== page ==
US-based Seattle Genetics has started a Phase I/II clinical trial of vadastuximab talirine (SGN-CD33A; 33A) in combination with azacitidine (Vidaza), a hypomethylating agent (HMA), in patients with previously untreated myelodysplastic syndrome (MDS).

Patients with MDS do not produce enough healthy blood cells in their bone marrow.

33A is an antibody-drug conjugate (ADC) targeted to CD33 using the company’s new technology, which includes an engineered cysteine antibody (EC-mAb) stably linked to called a pyrrolobenzodiazepine (PBD) dimer, a potent DNA binding agent.

Azacitidine is commonly used in the treatment of MDS, which is known to be a precursor to acute myeloid leukemia (AML), and expresses CD33.

Seattle Genetics Research and Development executive vice-president and chief medical officer Dr Jonathan Drachman said: "Most newly diagnosed patients with intermediate or high risk MDS are ineligible for allogeneic stem cell transplant due to age, comorbidities or lack of appropriate donor.

"For these patients, novel therapies are urgently needed to prolong survival and delay disease progression into AML.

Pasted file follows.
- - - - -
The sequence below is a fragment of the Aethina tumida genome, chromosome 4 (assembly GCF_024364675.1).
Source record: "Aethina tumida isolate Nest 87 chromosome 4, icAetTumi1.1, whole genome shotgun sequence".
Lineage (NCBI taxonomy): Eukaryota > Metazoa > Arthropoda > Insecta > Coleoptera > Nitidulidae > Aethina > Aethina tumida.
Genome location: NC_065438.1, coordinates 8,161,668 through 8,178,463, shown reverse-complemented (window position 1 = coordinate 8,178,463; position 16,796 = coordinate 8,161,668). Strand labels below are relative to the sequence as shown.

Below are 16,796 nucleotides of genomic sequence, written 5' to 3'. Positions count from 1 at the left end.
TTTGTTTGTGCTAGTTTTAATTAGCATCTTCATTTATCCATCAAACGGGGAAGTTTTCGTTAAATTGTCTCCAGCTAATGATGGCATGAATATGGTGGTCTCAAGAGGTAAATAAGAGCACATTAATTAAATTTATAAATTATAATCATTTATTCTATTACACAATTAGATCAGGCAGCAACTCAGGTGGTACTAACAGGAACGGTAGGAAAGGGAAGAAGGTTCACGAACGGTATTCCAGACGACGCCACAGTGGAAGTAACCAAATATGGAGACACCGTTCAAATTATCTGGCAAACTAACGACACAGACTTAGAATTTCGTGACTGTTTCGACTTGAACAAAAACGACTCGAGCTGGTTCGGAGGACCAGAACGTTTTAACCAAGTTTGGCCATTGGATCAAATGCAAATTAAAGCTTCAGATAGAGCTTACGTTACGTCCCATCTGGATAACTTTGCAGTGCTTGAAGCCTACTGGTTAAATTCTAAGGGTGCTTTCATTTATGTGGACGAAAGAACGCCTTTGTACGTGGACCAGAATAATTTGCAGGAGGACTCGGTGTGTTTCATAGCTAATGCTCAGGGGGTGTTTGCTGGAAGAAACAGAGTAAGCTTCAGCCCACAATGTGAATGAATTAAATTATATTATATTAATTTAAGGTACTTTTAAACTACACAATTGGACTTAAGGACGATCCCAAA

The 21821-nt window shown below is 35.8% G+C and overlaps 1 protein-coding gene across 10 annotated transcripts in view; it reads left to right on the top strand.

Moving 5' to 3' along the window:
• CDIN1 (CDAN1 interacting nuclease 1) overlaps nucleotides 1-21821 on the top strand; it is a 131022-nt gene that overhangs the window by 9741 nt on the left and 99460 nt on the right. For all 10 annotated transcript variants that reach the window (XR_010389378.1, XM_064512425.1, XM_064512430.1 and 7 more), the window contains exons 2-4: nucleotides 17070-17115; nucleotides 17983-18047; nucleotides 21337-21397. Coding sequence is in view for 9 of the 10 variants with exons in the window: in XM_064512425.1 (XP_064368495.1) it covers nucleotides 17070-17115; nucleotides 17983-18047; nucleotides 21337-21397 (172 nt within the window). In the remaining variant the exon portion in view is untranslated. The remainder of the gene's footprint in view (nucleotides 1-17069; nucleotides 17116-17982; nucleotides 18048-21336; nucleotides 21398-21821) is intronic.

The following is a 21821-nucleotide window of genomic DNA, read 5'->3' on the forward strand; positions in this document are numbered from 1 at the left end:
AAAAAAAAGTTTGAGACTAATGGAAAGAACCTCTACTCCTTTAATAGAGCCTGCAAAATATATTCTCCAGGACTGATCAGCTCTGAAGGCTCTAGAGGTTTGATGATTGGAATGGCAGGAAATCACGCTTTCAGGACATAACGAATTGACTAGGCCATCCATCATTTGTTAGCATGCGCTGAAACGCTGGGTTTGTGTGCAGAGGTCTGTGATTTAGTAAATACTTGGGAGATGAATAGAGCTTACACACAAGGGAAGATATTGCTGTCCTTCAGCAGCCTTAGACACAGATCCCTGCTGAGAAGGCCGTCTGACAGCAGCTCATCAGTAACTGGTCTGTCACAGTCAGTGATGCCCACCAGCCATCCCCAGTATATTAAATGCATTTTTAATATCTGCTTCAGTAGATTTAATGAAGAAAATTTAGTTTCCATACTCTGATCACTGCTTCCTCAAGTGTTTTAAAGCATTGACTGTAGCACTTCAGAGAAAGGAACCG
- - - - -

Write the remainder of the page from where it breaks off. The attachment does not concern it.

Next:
"In our Phase I AML clinical trial evaluating 33A plus HMAs (azacitidine or decitabine), we have observed encouraging tolerability and depletion of blasts from the bone marrow in many patients, and we recently presented preclinical data demonstrating synergistic activity of 33A plus HMAs.

"Expanding our clinical evaluation of 33A in MDS is part of a broad clinical development strategy to establish 33A as the foundation of care for patients with myeloid malignancies."

Around 130 patients will be enrolled in the Phase I/II trial at approximately 35 centres across North America.

"Novel therapies are urgently needed to prolong survival and delay disease progression into AML."

The trial is designed to evaluate 33A administered with azacitidine in patients with previously untreated International Prognostic Scoring System (IPSS) Intermediate-2 or high-risk MDS.

The Phase I trial will identify the recommended dose of 33A when combined with azacitidine, while Phase II will evaluate azacitidine with or without 33A, comparing overall response rate between the two treatment arms.

The trial’s secondary endpoints include evaluation of safety, best response, duration of response, progression-free survival (PFS) and overall survival (OS).

Apart from the MDS trial, the company is evaluating 33A across multiple lines of therapy in patients with AML.

Image: Blood smear from an adult female with a myelodysplastic syndrome related to radiotherapy and chemotherapy for Hodgkin disease. Photo: courtesy of Patho.